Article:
An epic problem in landscaping is the use of chocolate loam in flower beds. Residential and commercial landscapers alike tend to use chocolate loam be default because it’s the cheapest soil you can buy. Most landscape companies do builder or commercial projects where the low bidder, not the most qualified bidder, gets the job. When you focus on low bidder work it forces you to cut every corner possible to try to keep your costs down. Plantscape Solutions does not do any type builder or commercial low bidder work. It’s just not worth it to do projects you can’t be proud of and that you know are going to be problematic for clients in the future.
The reason chocolate loam is problematic is the clay particles that comprise the soil content. The particles consist of organic matter that has broken down to the point that very little nutrient value remains. The particles are so small that there is very little space between the particles to hold air or water. You water just a little and the air gets displaced which creates a soil with very low oxygen content. Plants roots must be able to breath or they start to get stressed. This leads to stunted growth, insect issues, and poor plant longevity. It takes very little water to turn chocolate loam to mud. It can also take a long time for beds with loam to dry out to the point where the soil moisture is in the ideal range plants can tolerate. Overall, it’s not possible to consistently keep bedding areas with chocolate loam from being too wet and devoid of a sustainable level of oxygen content.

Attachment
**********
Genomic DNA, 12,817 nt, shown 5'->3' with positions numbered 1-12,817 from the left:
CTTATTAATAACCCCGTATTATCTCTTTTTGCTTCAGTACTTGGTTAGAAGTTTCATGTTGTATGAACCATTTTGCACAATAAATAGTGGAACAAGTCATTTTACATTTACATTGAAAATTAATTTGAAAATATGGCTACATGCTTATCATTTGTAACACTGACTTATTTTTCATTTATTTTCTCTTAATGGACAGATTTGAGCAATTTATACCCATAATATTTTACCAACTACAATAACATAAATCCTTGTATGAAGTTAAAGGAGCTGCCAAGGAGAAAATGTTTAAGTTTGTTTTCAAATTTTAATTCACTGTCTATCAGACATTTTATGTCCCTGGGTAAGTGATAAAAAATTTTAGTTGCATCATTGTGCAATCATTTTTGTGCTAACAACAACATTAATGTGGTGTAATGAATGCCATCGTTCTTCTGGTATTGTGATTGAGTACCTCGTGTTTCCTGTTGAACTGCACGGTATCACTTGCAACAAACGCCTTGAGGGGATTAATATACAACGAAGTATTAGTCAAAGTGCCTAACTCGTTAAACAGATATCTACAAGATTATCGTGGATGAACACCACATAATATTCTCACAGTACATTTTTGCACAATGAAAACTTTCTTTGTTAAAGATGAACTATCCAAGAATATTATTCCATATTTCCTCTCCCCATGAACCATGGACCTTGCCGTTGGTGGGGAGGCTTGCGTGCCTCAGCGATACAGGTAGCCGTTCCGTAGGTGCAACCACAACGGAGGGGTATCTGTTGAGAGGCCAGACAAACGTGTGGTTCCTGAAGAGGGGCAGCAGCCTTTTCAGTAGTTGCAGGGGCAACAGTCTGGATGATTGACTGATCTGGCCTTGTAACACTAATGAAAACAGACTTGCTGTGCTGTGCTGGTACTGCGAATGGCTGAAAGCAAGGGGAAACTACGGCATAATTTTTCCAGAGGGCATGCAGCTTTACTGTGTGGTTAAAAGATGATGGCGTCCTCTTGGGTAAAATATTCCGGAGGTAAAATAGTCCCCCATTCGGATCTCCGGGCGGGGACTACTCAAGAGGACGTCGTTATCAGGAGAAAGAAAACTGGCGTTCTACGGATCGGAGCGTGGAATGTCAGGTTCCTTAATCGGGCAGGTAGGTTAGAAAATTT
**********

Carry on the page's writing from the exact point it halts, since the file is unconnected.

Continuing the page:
Because the nutrient content of chocolate loam is so low it also tends to stifle the type of beneficial soil biology you need to have healthy plants. The fungi, bacteria,and other micro organisms that form symbiotic relationships with plants can’t sustain themselves in the type of healthy populations you want to see in a chocolate loam environment. Composting flower beds is not really a service we seek out to offer clients but we have done it numerous times for our maintenance customers. Mixing compost into beds with loam is a great way to get much needed organic matter into the soil. This improves drainage, oxygenation of the soil, proper moisture retention, and the level symbiotic soil biology you want to see present in the soil.